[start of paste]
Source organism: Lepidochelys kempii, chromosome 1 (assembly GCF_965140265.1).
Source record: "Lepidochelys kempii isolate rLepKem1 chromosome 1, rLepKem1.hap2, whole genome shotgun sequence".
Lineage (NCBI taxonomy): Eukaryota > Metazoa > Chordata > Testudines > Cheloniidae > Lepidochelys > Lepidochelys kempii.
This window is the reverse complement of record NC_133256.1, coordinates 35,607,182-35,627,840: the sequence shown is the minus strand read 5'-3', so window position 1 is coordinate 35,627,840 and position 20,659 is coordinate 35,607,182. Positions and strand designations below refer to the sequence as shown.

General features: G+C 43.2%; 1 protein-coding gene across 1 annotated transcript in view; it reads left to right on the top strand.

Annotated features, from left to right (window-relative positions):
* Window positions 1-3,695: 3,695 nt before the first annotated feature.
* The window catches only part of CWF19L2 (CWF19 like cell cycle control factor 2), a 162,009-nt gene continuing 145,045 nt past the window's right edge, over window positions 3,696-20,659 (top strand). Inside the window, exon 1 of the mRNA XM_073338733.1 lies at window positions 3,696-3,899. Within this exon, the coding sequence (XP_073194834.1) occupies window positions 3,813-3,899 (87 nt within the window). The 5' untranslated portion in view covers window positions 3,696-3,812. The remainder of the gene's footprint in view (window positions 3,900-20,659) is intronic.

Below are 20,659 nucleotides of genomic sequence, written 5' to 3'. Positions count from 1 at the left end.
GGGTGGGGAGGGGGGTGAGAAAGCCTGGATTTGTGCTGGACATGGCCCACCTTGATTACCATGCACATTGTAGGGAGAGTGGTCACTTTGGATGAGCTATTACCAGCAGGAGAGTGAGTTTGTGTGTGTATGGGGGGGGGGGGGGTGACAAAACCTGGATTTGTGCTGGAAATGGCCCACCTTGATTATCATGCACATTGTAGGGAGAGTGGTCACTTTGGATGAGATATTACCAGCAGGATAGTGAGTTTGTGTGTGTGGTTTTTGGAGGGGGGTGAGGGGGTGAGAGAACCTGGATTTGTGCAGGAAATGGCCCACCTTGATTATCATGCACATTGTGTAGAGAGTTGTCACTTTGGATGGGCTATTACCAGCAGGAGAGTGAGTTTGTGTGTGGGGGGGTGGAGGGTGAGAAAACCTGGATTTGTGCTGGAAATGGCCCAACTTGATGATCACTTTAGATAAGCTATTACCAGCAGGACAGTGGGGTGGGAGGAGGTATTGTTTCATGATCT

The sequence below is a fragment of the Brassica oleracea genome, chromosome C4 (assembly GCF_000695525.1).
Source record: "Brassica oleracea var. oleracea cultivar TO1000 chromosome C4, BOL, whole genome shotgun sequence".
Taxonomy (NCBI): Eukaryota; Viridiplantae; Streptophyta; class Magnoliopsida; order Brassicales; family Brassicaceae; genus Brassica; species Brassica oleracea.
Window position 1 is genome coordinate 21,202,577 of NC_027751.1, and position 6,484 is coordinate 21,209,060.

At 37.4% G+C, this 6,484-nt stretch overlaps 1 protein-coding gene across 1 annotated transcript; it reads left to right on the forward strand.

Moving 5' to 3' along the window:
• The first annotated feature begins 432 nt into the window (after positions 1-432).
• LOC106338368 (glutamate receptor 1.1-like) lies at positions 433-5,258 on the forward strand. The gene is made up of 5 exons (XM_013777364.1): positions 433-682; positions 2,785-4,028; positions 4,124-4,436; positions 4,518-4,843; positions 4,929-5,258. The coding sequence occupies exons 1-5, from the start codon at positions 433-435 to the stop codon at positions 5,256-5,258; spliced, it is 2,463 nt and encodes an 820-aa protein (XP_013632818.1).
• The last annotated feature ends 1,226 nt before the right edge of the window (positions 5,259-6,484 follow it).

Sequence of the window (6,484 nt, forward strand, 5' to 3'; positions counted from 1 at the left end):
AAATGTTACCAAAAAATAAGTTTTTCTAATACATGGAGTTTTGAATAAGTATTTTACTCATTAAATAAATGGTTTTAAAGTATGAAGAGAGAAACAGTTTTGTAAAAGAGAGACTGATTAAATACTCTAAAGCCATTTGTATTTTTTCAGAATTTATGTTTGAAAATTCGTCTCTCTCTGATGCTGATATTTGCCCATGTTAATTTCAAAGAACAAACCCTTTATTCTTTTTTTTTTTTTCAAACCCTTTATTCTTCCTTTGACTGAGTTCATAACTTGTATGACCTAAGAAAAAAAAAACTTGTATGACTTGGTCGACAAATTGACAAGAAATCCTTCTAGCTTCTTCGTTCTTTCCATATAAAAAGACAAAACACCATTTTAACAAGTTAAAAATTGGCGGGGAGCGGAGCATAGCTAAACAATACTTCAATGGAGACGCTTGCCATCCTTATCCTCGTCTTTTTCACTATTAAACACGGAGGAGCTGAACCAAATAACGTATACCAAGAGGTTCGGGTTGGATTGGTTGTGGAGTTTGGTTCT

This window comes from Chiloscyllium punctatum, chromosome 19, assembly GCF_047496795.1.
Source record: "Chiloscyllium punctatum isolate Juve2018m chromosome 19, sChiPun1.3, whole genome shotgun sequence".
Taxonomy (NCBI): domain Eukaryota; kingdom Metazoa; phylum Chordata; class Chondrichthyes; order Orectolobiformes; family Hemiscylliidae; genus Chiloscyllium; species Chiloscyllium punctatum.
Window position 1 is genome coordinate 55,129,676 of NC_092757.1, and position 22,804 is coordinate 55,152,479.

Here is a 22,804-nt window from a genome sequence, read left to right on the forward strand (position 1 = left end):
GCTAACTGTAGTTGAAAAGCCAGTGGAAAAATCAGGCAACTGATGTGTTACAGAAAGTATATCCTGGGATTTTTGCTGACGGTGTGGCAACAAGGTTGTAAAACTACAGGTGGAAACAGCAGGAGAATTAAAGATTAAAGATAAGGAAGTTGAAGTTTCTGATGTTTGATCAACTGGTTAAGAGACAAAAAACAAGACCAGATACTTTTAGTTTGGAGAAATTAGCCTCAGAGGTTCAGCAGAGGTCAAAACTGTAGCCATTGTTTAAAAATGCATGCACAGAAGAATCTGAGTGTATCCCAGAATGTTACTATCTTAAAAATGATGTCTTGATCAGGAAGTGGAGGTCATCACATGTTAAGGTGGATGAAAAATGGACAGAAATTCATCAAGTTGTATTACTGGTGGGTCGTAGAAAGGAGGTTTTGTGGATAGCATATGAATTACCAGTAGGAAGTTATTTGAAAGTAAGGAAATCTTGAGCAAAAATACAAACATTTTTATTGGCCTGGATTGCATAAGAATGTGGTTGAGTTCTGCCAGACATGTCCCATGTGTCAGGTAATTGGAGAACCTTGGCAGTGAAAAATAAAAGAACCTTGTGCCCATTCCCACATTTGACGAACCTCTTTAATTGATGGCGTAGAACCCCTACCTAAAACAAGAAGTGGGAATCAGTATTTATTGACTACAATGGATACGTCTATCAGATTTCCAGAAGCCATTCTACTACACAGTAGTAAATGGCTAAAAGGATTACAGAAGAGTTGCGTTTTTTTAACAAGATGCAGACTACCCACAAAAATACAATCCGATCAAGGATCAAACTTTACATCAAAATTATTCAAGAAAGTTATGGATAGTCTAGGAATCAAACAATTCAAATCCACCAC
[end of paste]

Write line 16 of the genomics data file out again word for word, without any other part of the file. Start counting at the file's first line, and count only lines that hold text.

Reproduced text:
Moving 5' to 3' along the window: